The Angling Trust launched a campaign to encourage sea anglers to write to their MP and express their frustration with the findings of the Benyon Review of Highly Protected Marine Areas.
The review, submitted to government at the end of June, calls for sea angling to be prohibited in all highly protected marine areas, even before any such areas have been identified by government as pilot areas.
The report has lumped sea angling in with destructive practices such as trawling, dredging and drilling. In doing so it has made the assumption that sea angling should automatically be prohibited in these areas.
Stuart Singleton-White, Head of Campaigns at the Angling Trust, said:
“Anglers are feeling let down by this review. We support the need for greater measures to protect our marine environment. We must be part of making that happen. We are asking sea anglers to join us in writing to their MP to ask them to lobby George Eustice, Secretary of State at Defra to ensure sea anglers are properly consulted on the next steps in taking HPMAs forward.
“The blanket assumption that sea anglers should automatically be locked out of all HPMAs shows an utter lack of knowledge about our sport. We’re often the eyes and ears of these protected sites, as we’re out there more than most. Worse, if you look at examples from other parts of the world, its counterproductive, often leading to worse conservations outcomes, not better.”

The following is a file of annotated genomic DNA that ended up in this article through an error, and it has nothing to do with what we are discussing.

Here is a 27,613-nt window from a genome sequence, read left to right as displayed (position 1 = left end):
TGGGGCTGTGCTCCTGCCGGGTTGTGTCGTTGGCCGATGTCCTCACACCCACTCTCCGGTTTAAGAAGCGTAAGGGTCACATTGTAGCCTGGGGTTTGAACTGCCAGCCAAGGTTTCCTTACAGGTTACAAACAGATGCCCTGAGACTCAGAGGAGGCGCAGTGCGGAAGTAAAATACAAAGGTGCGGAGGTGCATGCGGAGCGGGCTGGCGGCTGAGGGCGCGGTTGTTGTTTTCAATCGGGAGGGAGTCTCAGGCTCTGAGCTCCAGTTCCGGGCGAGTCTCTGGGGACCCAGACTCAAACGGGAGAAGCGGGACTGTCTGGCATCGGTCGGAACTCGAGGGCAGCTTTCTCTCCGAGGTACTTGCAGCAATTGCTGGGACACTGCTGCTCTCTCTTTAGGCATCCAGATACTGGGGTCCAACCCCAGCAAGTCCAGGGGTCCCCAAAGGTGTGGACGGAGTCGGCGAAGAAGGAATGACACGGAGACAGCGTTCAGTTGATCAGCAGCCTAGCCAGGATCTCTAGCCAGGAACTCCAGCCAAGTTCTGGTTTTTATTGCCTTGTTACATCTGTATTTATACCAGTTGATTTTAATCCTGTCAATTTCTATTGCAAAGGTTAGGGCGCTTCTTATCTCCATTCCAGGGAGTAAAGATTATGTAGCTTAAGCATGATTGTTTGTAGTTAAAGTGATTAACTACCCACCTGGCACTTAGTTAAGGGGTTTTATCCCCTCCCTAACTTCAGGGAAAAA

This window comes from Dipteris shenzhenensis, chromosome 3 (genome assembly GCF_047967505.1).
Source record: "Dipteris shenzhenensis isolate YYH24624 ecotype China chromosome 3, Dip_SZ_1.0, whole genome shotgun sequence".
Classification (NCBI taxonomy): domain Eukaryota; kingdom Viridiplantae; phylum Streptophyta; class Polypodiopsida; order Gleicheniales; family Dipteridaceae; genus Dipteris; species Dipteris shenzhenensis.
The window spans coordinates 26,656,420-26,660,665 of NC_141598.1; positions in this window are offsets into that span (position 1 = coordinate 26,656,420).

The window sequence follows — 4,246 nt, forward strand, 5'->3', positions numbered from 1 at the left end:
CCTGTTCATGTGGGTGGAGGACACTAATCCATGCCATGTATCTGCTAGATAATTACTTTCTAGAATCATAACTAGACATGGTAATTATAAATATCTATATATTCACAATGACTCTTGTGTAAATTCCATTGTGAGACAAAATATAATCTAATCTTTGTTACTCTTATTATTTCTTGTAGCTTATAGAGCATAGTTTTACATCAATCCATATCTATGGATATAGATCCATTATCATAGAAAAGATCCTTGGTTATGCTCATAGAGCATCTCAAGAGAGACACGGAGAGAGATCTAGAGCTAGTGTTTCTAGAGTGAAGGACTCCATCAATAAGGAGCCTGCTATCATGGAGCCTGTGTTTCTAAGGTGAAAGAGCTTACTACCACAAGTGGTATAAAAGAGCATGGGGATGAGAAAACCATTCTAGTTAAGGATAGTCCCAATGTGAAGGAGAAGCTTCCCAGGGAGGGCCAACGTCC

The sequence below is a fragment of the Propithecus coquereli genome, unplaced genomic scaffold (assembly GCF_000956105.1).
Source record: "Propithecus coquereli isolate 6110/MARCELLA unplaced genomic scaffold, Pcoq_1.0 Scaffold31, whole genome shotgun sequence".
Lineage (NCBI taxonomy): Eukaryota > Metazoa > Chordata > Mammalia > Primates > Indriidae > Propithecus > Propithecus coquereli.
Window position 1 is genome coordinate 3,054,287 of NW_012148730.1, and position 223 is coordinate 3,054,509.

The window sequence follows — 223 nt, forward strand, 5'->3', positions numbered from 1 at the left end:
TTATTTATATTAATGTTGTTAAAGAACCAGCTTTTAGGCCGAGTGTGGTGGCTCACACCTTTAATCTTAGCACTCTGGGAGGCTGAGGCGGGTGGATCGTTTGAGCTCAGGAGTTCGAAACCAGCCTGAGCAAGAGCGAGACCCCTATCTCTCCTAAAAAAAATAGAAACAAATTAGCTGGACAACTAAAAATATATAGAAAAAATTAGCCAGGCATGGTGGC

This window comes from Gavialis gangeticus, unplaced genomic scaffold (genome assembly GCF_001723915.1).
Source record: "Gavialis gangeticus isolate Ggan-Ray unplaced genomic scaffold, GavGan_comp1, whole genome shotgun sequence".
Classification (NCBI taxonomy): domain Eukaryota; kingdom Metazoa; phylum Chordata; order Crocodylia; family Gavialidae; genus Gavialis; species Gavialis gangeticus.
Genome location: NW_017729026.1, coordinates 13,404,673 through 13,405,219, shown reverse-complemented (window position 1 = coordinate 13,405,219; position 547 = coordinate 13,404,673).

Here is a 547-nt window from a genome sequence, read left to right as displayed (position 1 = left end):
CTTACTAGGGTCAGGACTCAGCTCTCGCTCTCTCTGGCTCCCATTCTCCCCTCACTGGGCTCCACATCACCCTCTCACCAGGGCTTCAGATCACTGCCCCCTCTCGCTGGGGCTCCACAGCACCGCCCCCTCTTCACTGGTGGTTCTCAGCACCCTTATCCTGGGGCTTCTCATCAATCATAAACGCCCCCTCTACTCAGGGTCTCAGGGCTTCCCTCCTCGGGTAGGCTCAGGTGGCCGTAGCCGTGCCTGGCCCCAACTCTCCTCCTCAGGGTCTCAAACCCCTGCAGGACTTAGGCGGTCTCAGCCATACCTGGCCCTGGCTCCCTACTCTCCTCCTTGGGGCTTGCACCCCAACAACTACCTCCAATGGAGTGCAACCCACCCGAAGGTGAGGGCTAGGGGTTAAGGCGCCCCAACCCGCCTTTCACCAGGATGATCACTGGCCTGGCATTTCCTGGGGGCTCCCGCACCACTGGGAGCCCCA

Marine conservation and recreational fishing share the same goals and the Review Panel’s recommendation to exclude the angling community from the process has created unnecessary conflict, even before the government have selected the five pilot sites they will take forward.
Sea angling generates considerable economic value to the UK economy, yet too often it is ignored or marginalised as a stakeholder regarding the management of our seas. For example, there was no representation of the recreational sea angling sector on the review panel.
The Angling Trust calls upon Ministers to accept the case for the introduction of HPMAs as proposed by the Benyon Review, but to reject the aspects of the report which equate the impacts of modern recreational sea angling to damaging industrial activities.
Through our response we set out evidence for recreational fishing that takes place both in and round marine protected areas in other locations around the world. In all of these cases, engagement with and the involvement of the recreational angling community has improved conservation outcomes.
Singleton-White, added: “For many sea anglers, the main reason we go fishing is for the love we have for the sea. We know, better than most how important a healthy sea is. The more anglers who write to their MP, the lounder our voice, the better we’ll be heard.”